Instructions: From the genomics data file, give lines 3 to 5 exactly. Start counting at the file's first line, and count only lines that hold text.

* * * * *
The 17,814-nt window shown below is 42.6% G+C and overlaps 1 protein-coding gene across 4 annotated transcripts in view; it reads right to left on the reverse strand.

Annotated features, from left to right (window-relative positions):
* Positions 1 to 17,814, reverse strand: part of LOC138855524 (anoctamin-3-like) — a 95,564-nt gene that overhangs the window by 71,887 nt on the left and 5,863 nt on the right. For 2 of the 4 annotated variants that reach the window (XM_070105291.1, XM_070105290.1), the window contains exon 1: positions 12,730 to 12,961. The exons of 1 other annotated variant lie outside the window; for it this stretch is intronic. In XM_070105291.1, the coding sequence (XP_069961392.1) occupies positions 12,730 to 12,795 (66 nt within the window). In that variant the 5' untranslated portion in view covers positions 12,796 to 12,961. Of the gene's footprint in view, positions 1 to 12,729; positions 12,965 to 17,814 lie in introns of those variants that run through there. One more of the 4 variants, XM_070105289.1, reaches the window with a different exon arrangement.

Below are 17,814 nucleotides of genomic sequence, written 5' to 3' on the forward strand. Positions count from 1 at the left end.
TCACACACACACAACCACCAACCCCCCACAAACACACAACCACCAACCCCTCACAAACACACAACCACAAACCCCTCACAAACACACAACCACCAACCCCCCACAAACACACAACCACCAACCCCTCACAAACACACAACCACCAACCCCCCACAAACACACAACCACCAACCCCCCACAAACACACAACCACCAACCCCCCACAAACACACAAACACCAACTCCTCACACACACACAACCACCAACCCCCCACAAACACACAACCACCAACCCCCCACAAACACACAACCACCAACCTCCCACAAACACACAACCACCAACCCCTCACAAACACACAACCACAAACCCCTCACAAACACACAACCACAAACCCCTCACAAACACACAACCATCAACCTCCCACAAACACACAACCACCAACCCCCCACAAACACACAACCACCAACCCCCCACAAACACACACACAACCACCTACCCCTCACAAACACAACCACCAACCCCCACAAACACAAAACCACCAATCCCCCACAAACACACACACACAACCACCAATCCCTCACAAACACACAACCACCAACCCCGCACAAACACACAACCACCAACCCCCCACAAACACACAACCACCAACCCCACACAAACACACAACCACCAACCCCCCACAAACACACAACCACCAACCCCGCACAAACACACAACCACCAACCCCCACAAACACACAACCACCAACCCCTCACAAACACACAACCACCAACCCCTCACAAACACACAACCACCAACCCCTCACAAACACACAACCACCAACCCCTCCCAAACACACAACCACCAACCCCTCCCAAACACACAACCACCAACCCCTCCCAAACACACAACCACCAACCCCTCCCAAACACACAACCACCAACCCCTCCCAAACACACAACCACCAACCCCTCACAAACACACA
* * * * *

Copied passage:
* Positions 1 to 17,814, reverse strand: part of LOC138855524 (anoctamin-3-like) — a 95,564-nt gene that overhangs the window by 71,887 nt on the left and 5,863 nt on the right. For 2 of the 4 annotated variants that reach the window (XM_070105291.1, XM_070105290.1), the window contains exon 1: positions 12,730 to 12,961. The exons of 1 other annotated variant lie outside the window; for it this stretch is intronic. In XM_070105291.1, the coding sequence (XP_069961392.1) occupies positions 12,730 to 12,795 (66 nt within the window). In that variant the 5' untranslated portion in view covers positions 12,796 to 12,961. Of the gene's footprint in view, positions 1 to 12,729; positions 12,965 to 17,814 lie in introns of those variants that run through there. One more of the 4 variants, XM_070105289.1, reaches the window with a different exon arrangement.

Below are 17,814 nucleotides of genomic sequence, written 5' to 3' on the forward strand. Positions count from 1 at the left end.
TCACACACACACAACCACCAACCCCCCACAAACACACAACCACCAACCCCTCACAAACACACAACCACAAACCCCTCACAAACACACAACCACCAACCCCCCACAAACACACAACCACCAACCCCTCACAAACACACAACCACCAACCCCCCACAAACACACAACCACCAACCCCCCACAAACACACAACCACCAACCCCCCACAAACACACAAACACCAACTCCTCACACACACACAACCACCAACCCCCCACAAACACACAACCACCAACCCCCCACAAACACACAACCACCAACCTCCCACAAACACACAACCACCAACCCCTCACAAACACACAACCACAAACCCCTCACAAACACACAACCACAAACCCCTCACAAACACACAACCATCAACCTCCCACAAACACACAACCACCAACCCCCCACAAACACACAACCACCAACCCCCCACAAACACACACACAACCACCTACCCCTCACAAACACAACCACCAACCCCCACAAACACAAAACCACCAATCCCCCACAAACACACACACACAACCACCAATCCCTCACAAACACACAACCACCAACCCCGCACAAACACACAACCACCAACCCCCCACAAACACACAACCACCAACCCCACACAAACACACAACCACCAACCCCCCACAAACACACAACCACCAACCCCGCACAAACACACAACCACCAACCCCCACAAACACACAACCACCAACCCCTCACAAACACACAACCACCAACCCCTCACAAACACACAACCACCAACCCCTCACAAACACACAACCACCAACCCCTCCCAAACACACAACCACCAACCCCTCCCAAACACACAACCACCAACCCCTCCCAAACACACAACCACCAACCCCTCCCAAACACACAACCACCAACCCCTCCCAAACACACAACCACCAACCCCTCACAAACACACA